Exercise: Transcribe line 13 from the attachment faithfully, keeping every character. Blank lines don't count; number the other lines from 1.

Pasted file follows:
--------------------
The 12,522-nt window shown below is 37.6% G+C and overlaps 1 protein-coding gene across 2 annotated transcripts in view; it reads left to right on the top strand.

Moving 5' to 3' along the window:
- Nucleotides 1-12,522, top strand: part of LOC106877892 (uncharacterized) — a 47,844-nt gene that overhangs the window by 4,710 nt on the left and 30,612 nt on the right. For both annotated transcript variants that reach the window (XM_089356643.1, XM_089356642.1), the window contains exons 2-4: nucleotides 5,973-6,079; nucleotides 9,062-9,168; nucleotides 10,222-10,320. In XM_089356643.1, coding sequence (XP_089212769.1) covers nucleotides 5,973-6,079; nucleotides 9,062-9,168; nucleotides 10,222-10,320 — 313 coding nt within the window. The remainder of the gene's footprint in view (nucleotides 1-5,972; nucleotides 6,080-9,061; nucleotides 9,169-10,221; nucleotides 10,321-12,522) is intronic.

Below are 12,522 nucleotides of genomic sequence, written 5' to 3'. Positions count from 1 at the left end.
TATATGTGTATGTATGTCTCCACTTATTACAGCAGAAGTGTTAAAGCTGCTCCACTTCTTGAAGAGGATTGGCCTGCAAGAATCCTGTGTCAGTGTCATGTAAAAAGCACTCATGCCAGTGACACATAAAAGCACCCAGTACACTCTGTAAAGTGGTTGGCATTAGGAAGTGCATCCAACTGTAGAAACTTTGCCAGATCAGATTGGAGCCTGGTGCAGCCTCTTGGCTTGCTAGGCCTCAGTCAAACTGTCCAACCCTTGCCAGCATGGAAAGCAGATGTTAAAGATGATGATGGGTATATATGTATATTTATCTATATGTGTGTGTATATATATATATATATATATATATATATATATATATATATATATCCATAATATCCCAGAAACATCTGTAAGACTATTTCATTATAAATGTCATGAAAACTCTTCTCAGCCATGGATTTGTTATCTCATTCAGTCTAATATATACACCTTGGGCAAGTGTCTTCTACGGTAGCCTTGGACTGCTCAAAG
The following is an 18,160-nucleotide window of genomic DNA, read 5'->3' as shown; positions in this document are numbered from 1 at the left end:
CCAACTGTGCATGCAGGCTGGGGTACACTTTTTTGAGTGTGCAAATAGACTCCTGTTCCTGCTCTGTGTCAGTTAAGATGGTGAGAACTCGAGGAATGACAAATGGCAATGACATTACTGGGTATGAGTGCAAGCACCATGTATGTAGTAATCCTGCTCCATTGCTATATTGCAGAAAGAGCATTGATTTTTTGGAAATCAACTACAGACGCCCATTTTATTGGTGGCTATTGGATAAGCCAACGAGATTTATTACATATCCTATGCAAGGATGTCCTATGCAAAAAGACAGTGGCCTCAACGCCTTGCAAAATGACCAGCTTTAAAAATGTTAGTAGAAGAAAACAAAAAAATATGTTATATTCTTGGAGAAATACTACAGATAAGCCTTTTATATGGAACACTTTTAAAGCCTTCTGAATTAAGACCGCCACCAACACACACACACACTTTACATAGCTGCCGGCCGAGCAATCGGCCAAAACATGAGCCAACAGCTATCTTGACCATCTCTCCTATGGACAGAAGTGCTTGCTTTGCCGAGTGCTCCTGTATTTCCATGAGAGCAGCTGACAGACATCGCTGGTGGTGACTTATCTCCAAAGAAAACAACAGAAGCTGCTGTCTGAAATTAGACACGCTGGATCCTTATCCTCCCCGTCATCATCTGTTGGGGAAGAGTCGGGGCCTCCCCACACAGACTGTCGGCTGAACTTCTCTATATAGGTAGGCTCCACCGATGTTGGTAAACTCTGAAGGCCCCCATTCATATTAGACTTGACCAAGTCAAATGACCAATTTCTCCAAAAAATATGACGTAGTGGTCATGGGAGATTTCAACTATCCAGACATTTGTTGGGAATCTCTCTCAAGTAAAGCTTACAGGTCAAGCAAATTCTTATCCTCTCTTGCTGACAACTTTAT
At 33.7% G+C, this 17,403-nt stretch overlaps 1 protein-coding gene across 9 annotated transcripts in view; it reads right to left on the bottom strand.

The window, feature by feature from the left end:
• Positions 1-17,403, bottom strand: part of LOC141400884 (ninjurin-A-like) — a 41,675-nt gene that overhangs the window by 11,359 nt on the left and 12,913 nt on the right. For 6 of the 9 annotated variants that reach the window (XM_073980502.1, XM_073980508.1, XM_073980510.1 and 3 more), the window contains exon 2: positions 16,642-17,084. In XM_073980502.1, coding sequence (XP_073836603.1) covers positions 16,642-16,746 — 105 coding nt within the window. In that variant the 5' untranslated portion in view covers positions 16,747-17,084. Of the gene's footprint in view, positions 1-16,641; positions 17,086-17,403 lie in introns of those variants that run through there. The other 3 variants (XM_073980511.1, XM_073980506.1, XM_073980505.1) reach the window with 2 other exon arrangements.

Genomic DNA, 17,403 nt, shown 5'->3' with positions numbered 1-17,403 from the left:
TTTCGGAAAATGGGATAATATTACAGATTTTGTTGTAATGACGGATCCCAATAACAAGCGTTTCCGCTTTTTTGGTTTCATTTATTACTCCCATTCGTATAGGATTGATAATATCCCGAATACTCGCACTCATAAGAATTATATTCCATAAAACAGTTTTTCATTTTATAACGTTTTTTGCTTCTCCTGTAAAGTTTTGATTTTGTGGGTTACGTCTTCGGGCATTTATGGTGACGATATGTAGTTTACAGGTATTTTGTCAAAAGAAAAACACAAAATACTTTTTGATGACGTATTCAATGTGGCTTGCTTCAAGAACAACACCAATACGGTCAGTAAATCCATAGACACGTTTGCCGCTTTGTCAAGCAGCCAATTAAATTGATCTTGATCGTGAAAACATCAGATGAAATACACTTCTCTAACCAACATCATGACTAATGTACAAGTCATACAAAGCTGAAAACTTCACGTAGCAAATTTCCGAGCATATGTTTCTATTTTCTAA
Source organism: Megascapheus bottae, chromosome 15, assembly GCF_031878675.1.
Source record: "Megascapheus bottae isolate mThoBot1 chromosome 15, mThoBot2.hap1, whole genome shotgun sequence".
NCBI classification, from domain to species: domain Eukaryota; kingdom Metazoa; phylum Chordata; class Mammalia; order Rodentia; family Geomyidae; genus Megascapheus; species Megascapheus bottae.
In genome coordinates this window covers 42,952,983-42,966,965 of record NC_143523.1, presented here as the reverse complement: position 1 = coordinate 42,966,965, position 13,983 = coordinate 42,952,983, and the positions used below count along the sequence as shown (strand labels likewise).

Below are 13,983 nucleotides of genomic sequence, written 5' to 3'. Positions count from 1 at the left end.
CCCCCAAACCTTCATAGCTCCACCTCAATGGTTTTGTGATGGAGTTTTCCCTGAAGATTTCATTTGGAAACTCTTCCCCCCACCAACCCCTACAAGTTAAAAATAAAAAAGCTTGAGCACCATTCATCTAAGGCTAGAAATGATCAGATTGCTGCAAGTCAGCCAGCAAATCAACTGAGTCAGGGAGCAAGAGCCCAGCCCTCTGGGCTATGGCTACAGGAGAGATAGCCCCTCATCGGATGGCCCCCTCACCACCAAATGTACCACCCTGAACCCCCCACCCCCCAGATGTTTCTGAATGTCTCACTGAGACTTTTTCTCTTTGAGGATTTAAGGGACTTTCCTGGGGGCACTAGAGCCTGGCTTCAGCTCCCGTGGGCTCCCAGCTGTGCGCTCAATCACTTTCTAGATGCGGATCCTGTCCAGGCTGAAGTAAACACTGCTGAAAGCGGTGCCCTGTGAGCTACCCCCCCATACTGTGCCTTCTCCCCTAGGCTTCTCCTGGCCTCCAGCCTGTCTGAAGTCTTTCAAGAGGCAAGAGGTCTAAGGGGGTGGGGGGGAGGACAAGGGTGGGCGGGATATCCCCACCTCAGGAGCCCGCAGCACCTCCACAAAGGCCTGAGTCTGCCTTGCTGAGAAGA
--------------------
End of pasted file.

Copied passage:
Source organism: Megascapheus bottae, chromosome 15, assembly GCF_031878675.1.